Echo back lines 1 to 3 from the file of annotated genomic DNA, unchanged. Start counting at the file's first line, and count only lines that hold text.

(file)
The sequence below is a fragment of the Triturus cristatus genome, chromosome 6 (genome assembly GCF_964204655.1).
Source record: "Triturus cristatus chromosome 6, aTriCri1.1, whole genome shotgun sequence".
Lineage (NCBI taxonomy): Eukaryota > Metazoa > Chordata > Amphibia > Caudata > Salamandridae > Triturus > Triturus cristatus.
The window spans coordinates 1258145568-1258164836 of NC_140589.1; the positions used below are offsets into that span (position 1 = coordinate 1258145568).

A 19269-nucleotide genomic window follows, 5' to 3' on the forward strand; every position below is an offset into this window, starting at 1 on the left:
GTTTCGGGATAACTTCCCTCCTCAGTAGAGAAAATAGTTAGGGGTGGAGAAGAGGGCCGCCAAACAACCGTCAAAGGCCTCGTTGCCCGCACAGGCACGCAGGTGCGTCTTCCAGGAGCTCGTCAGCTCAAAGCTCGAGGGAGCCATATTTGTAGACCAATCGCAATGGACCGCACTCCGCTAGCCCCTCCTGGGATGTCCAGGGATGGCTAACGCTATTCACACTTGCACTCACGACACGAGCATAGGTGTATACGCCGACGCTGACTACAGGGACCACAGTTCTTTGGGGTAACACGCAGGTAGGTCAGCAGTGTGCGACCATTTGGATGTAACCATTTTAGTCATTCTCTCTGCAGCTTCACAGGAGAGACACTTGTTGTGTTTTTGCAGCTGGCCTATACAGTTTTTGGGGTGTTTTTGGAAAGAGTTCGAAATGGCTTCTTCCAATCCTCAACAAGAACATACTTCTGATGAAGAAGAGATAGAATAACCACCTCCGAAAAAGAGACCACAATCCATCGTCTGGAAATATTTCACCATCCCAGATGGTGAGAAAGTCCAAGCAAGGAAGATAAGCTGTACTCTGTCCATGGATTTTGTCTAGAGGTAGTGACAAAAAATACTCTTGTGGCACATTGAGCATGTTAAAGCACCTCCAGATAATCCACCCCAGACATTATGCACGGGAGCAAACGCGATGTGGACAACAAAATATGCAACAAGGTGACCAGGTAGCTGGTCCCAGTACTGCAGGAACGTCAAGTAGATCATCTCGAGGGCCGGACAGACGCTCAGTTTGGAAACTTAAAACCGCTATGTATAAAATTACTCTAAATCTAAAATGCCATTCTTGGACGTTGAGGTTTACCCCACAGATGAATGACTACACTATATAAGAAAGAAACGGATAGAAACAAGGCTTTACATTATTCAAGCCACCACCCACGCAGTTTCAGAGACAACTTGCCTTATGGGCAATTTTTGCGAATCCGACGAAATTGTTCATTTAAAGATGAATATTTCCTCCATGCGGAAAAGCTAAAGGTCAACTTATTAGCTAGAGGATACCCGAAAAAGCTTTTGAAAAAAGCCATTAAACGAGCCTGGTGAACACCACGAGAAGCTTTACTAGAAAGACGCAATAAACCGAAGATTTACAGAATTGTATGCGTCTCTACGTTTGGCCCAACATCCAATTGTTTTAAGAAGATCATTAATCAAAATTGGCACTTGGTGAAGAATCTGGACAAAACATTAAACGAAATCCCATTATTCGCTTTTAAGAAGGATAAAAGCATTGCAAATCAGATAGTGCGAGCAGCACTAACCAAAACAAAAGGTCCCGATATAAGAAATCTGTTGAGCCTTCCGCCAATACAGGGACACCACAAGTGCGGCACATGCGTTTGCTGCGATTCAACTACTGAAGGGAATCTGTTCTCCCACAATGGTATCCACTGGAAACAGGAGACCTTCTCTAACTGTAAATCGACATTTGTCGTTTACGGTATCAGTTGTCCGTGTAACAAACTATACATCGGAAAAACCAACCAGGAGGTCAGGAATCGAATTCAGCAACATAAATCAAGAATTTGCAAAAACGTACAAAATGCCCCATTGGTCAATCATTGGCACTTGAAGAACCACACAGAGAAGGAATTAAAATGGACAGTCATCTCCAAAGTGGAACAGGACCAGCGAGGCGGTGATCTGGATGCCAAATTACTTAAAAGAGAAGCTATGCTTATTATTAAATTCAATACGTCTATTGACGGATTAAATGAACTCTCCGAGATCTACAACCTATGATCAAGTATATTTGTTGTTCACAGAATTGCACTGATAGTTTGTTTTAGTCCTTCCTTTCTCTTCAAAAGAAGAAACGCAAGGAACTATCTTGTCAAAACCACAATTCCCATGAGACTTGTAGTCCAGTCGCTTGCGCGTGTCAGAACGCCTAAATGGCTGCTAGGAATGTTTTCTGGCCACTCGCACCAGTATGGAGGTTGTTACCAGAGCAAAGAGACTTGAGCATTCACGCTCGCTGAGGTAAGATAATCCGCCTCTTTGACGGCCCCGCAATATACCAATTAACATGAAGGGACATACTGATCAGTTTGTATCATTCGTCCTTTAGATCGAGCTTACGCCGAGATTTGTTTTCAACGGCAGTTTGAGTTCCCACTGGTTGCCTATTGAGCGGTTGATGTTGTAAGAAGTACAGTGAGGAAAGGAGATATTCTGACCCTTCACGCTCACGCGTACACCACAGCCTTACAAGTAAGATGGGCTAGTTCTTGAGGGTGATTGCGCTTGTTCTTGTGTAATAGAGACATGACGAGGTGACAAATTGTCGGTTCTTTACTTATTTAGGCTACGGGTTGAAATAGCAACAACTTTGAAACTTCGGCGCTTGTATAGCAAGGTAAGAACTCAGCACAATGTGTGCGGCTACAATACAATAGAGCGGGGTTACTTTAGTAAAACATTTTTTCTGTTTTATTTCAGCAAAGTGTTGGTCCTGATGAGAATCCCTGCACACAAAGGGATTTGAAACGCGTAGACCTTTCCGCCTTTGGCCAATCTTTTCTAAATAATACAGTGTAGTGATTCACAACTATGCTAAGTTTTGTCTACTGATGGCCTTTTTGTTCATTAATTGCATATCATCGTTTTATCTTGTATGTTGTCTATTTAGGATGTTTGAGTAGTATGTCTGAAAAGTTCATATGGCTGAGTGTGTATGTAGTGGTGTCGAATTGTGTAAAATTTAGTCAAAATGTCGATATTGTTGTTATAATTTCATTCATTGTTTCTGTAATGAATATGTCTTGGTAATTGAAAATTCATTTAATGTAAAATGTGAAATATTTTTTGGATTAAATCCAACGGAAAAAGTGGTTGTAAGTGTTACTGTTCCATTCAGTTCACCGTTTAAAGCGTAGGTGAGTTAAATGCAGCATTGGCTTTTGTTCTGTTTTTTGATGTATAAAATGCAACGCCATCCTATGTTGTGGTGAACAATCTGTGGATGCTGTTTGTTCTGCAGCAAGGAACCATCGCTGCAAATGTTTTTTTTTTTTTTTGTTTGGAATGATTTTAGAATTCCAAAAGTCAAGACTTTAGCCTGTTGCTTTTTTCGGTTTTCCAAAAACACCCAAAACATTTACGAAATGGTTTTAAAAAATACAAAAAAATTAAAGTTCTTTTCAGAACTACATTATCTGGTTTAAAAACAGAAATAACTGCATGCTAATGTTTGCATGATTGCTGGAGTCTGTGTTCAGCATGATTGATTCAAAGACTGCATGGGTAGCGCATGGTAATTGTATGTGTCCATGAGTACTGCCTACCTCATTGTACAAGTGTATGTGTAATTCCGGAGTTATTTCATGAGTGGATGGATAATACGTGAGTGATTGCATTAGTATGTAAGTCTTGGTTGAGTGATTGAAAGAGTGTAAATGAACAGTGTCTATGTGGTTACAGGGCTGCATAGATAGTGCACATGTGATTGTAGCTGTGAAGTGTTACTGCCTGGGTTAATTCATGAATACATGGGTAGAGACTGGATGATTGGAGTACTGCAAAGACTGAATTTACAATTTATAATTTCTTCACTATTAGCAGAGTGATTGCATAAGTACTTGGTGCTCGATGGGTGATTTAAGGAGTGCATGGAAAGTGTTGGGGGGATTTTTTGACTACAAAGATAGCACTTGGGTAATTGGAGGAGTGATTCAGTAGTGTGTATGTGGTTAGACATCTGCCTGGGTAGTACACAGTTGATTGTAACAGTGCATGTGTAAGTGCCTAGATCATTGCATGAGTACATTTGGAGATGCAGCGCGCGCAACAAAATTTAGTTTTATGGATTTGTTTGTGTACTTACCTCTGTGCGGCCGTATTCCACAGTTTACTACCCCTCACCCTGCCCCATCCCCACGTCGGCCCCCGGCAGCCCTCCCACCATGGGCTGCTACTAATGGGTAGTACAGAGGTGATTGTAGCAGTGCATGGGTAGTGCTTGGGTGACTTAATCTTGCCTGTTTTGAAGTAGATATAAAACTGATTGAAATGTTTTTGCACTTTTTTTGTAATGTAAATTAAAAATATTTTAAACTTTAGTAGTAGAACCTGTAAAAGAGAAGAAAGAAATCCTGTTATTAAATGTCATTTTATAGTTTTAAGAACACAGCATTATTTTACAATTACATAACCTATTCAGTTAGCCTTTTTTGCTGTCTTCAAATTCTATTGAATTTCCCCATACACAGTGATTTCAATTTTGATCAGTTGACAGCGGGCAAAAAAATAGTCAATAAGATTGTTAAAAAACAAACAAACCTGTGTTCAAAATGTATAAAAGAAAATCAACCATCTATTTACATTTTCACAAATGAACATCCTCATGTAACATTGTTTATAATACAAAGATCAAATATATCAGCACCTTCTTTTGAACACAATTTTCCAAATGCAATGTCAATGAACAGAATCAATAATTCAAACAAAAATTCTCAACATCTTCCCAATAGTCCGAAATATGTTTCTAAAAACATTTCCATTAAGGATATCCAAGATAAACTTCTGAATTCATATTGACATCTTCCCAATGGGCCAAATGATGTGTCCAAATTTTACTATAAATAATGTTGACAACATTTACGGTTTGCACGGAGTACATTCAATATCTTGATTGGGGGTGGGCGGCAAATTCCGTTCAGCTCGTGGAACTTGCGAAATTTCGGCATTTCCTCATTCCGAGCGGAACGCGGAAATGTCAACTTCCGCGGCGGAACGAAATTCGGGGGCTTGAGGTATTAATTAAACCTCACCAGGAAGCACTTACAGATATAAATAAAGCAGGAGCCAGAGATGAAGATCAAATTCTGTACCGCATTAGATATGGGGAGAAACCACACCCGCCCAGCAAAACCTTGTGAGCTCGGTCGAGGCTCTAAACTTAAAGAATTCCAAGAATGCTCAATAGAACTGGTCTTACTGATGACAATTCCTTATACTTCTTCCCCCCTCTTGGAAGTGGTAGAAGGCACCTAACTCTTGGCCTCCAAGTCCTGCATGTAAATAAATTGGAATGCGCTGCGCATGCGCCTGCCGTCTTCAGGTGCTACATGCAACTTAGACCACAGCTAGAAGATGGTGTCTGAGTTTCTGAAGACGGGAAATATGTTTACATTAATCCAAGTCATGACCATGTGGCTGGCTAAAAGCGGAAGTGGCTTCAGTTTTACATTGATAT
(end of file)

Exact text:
The sequence below is a fragment of the Triturus cristatus genome, chromosome 6 (genome assembly GCF_964204655.1).
Source record: "Triturus cristatus chromosome 6, aTriCri1.1, whole genome shotgun sequence".
Lineage (NCBI taxonomy): Eukaryota > Metazoa > Chordata > Amphibia > Caudata > Salamandridae > Triturus > Triturus cristatus.